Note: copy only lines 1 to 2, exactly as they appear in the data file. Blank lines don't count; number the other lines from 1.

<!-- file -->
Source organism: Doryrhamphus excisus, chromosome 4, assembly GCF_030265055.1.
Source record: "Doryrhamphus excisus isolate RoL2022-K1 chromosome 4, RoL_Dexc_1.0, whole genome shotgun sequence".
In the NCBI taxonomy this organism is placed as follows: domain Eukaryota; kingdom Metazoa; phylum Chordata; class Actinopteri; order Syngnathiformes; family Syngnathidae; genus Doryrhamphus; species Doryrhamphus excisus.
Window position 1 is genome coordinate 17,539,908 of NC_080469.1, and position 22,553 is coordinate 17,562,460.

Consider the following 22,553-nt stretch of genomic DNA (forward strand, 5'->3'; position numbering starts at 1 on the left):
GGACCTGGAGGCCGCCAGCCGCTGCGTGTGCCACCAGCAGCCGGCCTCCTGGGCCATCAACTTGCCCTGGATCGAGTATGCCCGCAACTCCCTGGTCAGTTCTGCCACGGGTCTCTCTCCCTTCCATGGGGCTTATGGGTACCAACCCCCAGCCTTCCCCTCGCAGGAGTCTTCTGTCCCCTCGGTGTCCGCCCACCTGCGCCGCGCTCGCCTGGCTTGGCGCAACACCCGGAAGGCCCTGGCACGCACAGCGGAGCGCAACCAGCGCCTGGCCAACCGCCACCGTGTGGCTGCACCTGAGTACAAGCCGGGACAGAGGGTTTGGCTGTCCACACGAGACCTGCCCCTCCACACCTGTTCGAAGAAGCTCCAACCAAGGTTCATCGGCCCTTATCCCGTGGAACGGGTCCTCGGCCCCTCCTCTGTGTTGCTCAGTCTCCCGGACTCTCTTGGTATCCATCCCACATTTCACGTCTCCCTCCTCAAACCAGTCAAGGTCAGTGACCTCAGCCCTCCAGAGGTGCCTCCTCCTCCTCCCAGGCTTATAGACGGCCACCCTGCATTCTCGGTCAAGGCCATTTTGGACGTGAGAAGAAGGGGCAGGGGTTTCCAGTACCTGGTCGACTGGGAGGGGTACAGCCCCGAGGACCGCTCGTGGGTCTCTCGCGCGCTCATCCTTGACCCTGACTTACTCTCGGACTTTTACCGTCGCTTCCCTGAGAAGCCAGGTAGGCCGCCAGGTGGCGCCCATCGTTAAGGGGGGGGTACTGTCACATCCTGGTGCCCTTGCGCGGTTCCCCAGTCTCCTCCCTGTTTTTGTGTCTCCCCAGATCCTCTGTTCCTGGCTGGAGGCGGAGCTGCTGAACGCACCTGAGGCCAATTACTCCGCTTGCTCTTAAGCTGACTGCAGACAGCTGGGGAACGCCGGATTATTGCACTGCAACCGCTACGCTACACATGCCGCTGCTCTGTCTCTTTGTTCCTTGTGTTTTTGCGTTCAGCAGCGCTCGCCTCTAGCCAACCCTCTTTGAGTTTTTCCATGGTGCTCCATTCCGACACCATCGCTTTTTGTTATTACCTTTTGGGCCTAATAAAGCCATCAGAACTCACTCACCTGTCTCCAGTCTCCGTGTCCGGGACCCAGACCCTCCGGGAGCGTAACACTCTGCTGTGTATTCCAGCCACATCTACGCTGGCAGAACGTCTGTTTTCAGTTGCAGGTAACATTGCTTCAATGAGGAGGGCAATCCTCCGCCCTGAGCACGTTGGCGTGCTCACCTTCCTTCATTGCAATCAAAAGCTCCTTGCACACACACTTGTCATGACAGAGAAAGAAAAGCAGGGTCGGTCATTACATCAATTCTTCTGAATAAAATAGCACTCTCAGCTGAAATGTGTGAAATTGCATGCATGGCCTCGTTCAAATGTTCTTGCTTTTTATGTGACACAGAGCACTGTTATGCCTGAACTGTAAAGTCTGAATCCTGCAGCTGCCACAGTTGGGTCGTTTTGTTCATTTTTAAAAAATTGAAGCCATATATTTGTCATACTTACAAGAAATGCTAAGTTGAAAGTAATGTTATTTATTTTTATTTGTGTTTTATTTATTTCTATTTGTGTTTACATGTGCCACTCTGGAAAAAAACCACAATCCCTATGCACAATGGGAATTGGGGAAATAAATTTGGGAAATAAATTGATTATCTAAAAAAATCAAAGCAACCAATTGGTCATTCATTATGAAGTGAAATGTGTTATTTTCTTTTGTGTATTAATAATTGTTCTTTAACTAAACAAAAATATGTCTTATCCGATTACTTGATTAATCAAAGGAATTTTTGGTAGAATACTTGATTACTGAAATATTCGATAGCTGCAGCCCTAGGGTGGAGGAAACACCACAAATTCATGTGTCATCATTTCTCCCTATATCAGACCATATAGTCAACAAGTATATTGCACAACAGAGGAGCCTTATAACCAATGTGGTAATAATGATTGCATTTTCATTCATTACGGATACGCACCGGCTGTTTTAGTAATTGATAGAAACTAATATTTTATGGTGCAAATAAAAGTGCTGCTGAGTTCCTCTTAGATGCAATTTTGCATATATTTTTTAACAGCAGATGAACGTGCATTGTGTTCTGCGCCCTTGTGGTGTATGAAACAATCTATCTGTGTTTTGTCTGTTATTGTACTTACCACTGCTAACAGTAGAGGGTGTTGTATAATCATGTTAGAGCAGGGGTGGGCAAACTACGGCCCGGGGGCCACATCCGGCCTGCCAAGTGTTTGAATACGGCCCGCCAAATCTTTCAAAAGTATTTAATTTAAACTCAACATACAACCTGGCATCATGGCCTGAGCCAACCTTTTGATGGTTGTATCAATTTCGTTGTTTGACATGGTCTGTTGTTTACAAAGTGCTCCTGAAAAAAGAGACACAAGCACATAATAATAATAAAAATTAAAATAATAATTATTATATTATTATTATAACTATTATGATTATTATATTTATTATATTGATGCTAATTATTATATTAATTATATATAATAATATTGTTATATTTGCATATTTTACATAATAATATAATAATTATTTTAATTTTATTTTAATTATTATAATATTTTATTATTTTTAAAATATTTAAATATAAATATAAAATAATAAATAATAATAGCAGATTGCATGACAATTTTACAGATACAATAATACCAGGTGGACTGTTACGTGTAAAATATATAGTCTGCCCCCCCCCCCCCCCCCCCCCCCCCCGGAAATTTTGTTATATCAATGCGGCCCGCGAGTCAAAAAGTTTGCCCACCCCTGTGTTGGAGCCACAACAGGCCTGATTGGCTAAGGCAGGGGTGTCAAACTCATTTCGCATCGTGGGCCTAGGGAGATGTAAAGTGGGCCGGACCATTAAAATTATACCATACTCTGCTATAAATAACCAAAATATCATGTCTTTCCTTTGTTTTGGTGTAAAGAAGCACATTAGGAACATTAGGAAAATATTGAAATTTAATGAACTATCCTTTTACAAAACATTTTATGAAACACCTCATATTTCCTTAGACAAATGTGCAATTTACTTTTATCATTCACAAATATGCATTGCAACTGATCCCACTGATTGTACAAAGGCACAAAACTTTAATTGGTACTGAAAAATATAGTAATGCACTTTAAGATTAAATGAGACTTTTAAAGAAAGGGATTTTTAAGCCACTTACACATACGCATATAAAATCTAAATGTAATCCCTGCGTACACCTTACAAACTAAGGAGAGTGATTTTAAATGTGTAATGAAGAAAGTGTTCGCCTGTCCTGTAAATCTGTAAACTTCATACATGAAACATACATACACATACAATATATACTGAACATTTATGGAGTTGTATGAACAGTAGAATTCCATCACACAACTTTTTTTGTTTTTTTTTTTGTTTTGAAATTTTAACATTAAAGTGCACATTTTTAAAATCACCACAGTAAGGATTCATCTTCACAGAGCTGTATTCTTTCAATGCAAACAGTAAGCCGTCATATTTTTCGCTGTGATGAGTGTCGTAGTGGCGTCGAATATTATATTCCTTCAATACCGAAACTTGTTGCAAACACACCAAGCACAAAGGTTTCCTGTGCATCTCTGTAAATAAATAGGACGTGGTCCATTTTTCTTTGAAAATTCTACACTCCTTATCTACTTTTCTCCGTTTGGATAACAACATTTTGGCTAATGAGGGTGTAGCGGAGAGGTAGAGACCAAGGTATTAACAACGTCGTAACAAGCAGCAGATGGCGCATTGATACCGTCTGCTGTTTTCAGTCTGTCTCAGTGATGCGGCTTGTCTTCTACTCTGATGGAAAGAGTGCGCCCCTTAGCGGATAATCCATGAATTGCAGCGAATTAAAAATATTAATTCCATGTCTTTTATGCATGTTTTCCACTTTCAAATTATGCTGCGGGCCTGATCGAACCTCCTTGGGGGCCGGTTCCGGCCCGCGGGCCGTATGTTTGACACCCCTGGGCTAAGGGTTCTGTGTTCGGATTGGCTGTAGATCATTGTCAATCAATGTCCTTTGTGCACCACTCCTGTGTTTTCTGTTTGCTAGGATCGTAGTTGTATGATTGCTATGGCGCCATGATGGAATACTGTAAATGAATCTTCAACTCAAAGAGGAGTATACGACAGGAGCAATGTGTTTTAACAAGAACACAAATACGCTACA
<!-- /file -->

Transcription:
Source organism: Doryrhamphus excisus, chromosome 4, assembly GCF_030265055.1.
Source record: "Doryrhamphus excisus isolate RoL2022-K1 chromosome 4, RoL_Dexc_1.0, whole genome shotgun sequence".